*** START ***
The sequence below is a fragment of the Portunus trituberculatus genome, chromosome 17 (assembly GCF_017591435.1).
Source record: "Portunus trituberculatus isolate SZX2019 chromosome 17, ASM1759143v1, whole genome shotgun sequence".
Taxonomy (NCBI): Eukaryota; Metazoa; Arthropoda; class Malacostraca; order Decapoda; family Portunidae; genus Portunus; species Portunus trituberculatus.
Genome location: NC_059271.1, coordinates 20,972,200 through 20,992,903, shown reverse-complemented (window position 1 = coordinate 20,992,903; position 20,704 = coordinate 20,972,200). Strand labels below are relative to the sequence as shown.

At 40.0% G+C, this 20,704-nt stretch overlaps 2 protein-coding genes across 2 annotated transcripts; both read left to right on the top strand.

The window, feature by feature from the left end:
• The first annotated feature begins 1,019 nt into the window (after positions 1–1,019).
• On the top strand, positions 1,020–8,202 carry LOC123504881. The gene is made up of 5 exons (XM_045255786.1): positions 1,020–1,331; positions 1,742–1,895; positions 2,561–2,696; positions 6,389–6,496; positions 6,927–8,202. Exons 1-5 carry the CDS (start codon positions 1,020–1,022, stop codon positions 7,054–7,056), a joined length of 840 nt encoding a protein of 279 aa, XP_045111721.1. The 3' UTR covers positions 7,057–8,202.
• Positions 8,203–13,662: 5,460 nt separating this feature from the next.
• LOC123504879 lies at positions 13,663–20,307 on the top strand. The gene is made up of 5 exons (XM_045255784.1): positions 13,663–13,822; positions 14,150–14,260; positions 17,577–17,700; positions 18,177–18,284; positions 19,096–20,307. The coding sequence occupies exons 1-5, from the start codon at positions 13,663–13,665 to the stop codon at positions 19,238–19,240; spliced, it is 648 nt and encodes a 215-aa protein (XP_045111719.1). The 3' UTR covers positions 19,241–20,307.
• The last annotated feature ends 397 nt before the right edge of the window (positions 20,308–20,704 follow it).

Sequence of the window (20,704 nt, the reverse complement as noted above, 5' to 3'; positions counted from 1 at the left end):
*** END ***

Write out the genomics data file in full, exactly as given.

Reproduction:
The sequence below is a fragment of the Portunus trituberculatus genome, chromosome 17 (assembly GCF_017591435.1).
Source record: "Portunus trituberculatus isolate SZX2019 chromosome 17, ASM1759143v1, whole genome shotgun sequence".
Taxonomy (NCBI): Eukaryota; Metazoa; Arthropoda; class Malacostraca; order Decapoda; family Portunidae; genus Portunus; species Portunus trituberculatus.
Genome location: NC_059271.1, coordinates 20,972,200 through 20,992,903, shown reverse-complemented (window position 1 = coordinate 20,992,903; position 20,704 = coordinate 20,972,200). Strand labels below are relative to the sequence as shown.

At 40.0% G+C, this 20,704-nt stretch overlaps 2 protein-coding genes across 2 annotated transcripts; both read left to right on the top strand.

The window, feature by feature from the left end:
• The first annotated feature begins 1,019 nt into the window (after positions 1–1,019).
• On the top strand, positions 1,020–8,202 carry LOC123504881. The gene is made up of 5 exons (XM_045255786.1): positions 1,020–1,331; positions 1,742–1,895; positions 2,561–2,696; positions 6,389–6,496; positions 6,927–8,202. Exons 1-5 carry the CDS (start codon positions 1,020–1,022, stop codon positions 7,054–7,056), a joined length of 840 nt encoding a protein of 279 aa, XP_045111721.1. The 3' UTR covers positions 7,057–8,202.
• Positions 8,203–13,662: 5,460 nt separating this feature from the next.
• LOC123504879 lies at positions 13,663–20,307 on the top strand. The gene is made up of 5 exons (XM_045255784.1): positions 13,663–13,822; positions 14,150–14,260; positions 17,577–17,700; positions 18,177–18,284; positions 19,096–20,307. The coding sequence occupies exons 1-5, from the start codon at positions 13,663–13,665 to the stop codon at positions 19,238–19,240; spliced, it is 648 nt and encodes a 215-aa protein (XP_045111719.1). The 3' UTR covers positions 19,241–20,307.
• The last annotated feature ends 397 nt before the right edge of the window (positions 20,308–20,704 follow it).

Sequence of the window (20,704 nt, the reverse complement as noted above, 5' to 3'; positions counted from 1 at the left end):